Over the last 18 years of recruiting I have read thousands of CVs. Your CV, or résumé, gives an insight into the person you are.
The aim should be twofold: Firstly, allow software to identify specific key-words; Secondly, enable an employer ascertain your relevance for a role in less than a minute.
Whether you are a global CEO or have just two year's experience, the following five areas will have an impact:
- DO have a short summary. Two or three lines are sufficient. What are you looking to do next and why?
- DON’T include reference details or “references available on request”. This is unnecessary and the best employers willl always ask
- DO include reasons for leaving jobs within the last ten years which lasted less than two years. Be honest and factual without sounding bitter!
- DON’T include spelling or grammar mistakes – get someone to read it through! I would not personally hire someone who presented as careless before they were even hired.
KISS: KEEP IT SHORT & SIMPLE
- DO keep to one or two pages. Use concise, relevant information including key words which may be picked up by a computer as well as by a human being. A CEO of a luxury retail firm recently excluded a C level candidate who presented an 8 page CV.
- DON’T include irrelevant information such as education before university or employment details from a decade ago (company name, title and dates are sufficient)
- DO include a one-line description of employers including industry / sector and product lines. Can someone find out in an instant what that organisation does?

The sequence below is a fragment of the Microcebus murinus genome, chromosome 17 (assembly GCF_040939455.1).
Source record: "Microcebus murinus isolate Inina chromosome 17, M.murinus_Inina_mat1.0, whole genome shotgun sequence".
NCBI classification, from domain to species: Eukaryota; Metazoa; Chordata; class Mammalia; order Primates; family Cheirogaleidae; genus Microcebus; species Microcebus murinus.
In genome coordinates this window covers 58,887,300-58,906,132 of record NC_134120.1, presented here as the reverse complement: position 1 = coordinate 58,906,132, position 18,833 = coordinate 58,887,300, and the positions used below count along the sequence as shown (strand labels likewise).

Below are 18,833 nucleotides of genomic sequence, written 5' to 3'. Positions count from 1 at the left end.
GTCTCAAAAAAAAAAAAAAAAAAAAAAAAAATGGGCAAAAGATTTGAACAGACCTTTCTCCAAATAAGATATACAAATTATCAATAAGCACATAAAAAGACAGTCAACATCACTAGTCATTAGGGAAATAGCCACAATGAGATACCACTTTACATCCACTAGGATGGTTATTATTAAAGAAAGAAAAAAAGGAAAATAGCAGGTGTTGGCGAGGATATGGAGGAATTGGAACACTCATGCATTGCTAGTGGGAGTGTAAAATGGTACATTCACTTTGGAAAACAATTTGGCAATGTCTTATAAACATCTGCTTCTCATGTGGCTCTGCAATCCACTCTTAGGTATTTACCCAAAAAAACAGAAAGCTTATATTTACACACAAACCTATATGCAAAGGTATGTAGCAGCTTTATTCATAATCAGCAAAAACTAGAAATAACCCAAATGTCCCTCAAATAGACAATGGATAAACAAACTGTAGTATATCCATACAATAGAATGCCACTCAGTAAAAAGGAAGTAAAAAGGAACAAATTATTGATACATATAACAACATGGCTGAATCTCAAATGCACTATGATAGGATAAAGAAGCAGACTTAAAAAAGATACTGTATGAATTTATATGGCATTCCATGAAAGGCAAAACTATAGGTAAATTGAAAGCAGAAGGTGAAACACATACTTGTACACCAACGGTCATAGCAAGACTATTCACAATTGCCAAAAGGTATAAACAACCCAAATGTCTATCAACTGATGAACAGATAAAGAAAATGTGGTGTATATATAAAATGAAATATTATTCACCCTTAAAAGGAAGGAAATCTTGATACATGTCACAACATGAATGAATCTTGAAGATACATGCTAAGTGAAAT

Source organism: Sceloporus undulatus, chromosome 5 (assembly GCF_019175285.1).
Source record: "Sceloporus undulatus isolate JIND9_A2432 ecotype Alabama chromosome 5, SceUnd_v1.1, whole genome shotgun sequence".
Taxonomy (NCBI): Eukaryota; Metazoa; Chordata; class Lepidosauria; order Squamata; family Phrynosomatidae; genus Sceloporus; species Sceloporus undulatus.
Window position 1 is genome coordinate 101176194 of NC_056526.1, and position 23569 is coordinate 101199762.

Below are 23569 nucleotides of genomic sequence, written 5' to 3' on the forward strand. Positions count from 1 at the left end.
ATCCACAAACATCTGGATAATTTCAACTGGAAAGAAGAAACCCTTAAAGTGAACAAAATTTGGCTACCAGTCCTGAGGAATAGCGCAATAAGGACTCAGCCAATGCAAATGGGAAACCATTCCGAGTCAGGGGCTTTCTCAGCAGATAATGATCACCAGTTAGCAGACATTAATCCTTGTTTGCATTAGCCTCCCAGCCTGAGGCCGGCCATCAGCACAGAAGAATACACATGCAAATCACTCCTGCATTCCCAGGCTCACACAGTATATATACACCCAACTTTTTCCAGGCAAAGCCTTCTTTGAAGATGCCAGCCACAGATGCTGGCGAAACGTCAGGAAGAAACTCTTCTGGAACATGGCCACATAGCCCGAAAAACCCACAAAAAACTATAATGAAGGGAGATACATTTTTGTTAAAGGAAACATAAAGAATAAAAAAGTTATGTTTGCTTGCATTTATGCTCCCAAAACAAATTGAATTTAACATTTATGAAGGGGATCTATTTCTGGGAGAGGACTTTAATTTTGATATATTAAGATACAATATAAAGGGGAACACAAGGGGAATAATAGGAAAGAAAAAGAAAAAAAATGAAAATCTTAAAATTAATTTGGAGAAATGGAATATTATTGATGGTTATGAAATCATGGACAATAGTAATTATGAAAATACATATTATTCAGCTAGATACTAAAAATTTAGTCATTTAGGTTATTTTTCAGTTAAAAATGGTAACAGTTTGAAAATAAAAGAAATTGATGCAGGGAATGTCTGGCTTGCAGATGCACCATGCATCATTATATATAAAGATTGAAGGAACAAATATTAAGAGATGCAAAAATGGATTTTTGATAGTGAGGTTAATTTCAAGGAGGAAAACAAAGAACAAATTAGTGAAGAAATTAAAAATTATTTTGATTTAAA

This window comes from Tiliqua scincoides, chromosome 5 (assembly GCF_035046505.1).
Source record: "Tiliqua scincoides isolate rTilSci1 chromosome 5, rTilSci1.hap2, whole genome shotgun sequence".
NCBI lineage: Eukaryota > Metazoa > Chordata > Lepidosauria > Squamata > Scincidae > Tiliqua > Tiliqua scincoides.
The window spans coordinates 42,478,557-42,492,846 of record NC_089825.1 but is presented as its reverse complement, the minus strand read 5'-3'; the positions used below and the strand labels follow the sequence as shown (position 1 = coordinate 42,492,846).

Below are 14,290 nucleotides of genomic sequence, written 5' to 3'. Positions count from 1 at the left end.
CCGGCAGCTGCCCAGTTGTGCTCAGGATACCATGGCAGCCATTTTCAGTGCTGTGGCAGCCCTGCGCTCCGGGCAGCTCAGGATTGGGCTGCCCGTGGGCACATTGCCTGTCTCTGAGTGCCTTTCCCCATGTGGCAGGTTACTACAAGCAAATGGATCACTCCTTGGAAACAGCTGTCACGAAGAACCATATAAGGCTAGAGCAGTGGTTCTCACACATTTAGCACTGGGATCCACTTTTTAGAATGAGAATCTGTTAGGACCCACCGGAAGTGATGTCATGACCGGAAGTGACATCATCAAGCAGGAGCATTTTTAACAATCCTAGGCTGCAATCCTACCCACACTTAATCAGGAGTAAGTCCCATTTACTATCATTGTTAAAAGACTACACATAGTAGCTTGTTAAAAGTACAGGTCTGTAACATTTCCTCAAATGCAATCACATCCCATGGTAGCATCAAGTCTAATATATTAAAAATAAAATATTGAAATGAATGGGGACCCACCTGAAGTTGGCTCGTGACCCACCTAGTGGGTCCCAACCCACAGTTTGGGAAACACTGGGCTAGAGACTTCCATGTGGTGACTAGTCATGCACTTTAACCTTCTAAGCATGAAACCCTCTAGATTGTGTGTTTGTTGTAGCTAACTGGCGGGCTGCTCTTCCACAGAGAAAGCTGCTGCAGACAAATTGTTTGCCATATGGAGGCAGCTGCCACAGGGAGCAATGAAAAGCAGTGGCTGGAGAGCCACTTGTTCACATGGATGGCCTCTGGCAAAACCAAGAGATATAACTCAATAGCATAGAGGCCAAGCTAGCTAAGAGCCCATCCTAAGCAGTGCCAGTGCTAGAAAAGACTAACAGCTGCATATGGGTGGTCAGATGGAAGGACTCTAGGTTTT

- DON’T write a whole paragraph describing or even selling your current or former employer. A Senior Manager presented a CV describing the competitor of a prospective employer as the "most prestigious in the industry." Ouch!
FOCUS ON ACHIEVEMENTS
- DO focus on where you added value more than listing job duties Prospective employers want to know whether
- DON’T cut and paste a job description or go into detail for something over a decade ago
- DO quantify achievements where possible: Eg in sales: what revenue did you earn? In accounting: what cost or time savings did you achieve?
- DON’T talk about achievements in High School if you have worked more than two years after graduation. I was proud of being top of the class in Latin when I was 14 but it wouldn't appear on my CV now!
WRITE IN THE THIRD PERSON.
- DO write in the third person
- DON’T use “I”, “my”, “we”, or “our”
- DON’T repeat your name throughout the CV more than once "John helped transform the " sounds pretentious!
- DO use simple phrasing. Eg “Reduced costs by …” rather than “She reduced” or “Sarah reduced” This saves you space and reads much better
MAKE IT PERSONAL
- DO include hobbies, voluntary work, teams you belong to or cultural - and team-building activities. There could be an alignment between their culture and your personality and values.
- DON’T include marital status, political views or religious beliefs unless relevant. I have (sadly) known people to discriminate, sometimes illegaly, with this information.
- DO include links to relevant social media – especially LinkedIn. Always ensure your LinkedIn is up to date and has a professional photograph on it.
- DON’T include a photo on your CV if it isn’t relevant, looks unprofessional or doesn’t look like you!